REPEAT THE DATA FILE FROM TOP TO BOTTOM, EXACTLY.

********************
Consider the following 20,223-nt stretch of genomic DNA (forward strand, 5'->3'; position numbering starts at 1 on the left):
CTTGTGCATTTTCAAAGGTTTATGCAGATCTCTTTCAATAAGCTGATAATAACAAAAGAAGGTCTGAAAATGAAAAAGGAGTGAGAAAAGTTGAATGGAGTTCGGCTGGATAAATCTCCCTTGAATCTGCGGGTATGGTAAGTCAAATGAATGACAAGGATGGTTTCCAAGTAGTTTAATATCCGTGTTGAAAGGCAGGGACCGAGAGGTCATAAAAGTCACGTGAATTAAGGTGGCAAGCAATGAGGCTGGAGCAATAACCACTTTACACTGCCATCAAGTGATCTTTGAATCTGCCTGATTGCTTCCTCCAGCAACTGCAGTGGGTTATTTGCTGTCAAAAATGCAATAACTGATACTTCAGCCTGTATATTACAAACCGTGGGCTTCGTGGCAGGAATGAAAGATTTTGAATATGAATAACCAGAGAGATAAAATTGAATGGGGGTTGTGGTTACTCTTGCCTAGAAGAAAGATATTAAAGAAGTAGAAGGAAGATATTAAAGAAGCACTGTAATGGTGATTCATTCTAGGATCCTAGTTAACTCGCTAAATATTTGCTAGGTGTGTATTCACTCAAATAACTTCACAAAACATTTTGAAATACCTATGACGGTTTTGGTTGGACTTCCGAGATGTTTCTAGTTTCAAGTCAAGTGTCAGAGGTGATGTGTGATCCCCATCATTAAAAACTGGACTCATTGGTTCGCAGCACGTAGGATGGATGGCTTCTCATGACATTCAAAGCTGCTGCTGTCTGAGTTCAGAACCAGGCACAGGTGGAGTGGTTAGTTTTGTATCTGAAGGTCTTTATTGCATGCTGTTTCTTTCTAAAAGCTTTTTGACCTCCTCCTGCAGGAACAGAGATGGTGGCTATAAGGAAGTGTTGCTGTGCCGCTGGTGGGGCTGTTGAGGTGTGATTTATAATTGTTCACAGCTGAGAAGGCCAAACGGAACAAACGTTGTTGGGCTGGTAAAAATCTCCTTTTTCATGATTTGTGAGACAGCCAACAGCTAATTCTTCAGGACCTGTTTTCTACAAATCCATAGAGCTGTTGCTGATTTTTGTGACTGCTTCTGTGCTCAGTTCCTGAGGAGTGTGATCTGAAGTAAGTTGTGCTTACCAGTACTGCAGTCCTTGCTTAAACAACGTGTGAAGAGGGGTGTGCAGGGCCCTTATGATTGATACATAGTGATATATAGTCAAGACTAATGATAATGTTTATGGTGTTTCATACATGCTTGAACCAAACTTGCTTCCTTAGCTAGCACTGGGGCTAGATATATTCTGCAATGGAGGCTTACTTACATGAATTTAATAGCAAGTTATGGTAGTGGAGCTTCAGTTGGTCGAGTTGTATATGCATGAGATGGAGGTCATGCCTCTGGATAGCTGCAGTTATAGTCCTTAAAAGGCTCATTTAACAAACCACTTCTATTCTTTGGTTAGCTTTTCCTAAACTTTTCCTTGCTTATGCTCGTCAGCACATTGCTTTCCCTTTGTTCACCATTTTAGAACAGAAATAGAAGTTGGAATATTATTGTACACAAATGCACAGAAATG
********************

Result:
Consider the following 20,223-nt stretch of genomic DNA (forward strand, 5'->3'; position numbering starts at 1 on the left):
CTTGTGCATTTTCAAAGGTTTATGCAGATCTCTTTCAATAAGCTGATAATAACAAAAGAAGGTCTGAAAATGAAAAAGGAGTGAGAAAAGTTGAATGGAGTTCGGCTGGATAAATCTCCCTTGAATCTGCGGGTATGGTAAGTCAAATGAATGACAAGGATGGTTTCCAAGTAGTTTAATATCCGTGTTGAAAGGCAGGGACCGAGAGGTCATAAAAGTCACGTGAATTAAGGTGGCAAGCAATGAGGCTGGAGCAATAACCACTTTACACTGCCATCAAGTGATCTTTGAATCTGCCTGATTGCTTCCTCCAGCAACTGCAGTGGGTTATTTGCTGTCAAAAATGCAATAACTGATACTTCAGCCTGTATATTACAAACCGTGGGCTTCGTGGCAGGAATGAAAGATTTTGAATATGAATAACCAGAGAGATAAAATTGAATGGGGGTTGTGGTTACTCTTGCCTAGAAGAAAGATATTAAAGAAGTAGAAGGAAGATATTAAAGAAGCACTGTAATGGTGATTCATTCTAGGATCCTAGTTAACTCGCTAAATATTTGCTAGGTGTGTATTCACTCAAATAACTTCACAAAACATTTTGAAATACCTATGACGGTTTTGGTTGGACTTCCGAGATGTTTCTAGTTTCAAGTCAAGTGTCAGAGGTGATGTGTGATCCCCATCATTAAAAACTGGACTCATTGGTTCGCAGCACGTAGGATGGATGGCTTCTCATGACATTCAAAGCTGCTGCTGTCTGAGTTCAGAACCAGGCACAGGTGGAGTGGTTAGTTTTGTATCTGAAGGTCTTTATTGCATGCTGTTTCTTTCTAAAAGCTTTTTGACCTCCTCCTGCAGGAACAGAGATGGTGGCTATAAGGAAGTGTTGCTGTGCCGCTGGTGGGGCTGTTGAGGTGTGATTTATAATTGTTCACAGCTGAGAAGGCCAAACGGAACAAACGTTGTTGGGCTGGTAAAAATCTCCTTTTTCATGATTTGTGAGACAGCCAACAGCTAATTCTTCAGGACCTGTTTTCTACAAATCCATAGAGCTGTTGCTGATTTTTGTGACTGCTTCTGTGCTCAGTTCCTGAGGAGTGTGATCTGAAGTAAGTTGTGCTTACCAGTACTGCAGTCCTTGCTTAAACAACGTGTGAAGAGGGGTGTGCAGGGCCCTTATGATTGATACATAGTGATATATAGTCAAGACTAATGATAATGTTTATGGTGTTTCATACATGCTTGAACCAAACTTGCTTCCTTAGCTAGCACTGGGGCTAGATATATTCTGCAATGGAGGCTTACTTACATGAATTTAATAGCAAGTTATGGTAGTGGAGCTTCAGTTGGTCGAGTTGTATATGCATGAGATGGAGGTCATGCCTCTGGATAGCTGCAGTTATAGTCCTTAAAAGGCTCATTTAACAAACCACTTCTATTCTTTGGTTAGCTTTTCCTAAACTTTTCCTTGCTTATGCTCGTCAGCACATTGCTTTCCCTTTGTTCACCATTTTAGAACAGAAATAGAAGTTGGAATATTATTGTACACAAATGCACAGAAATG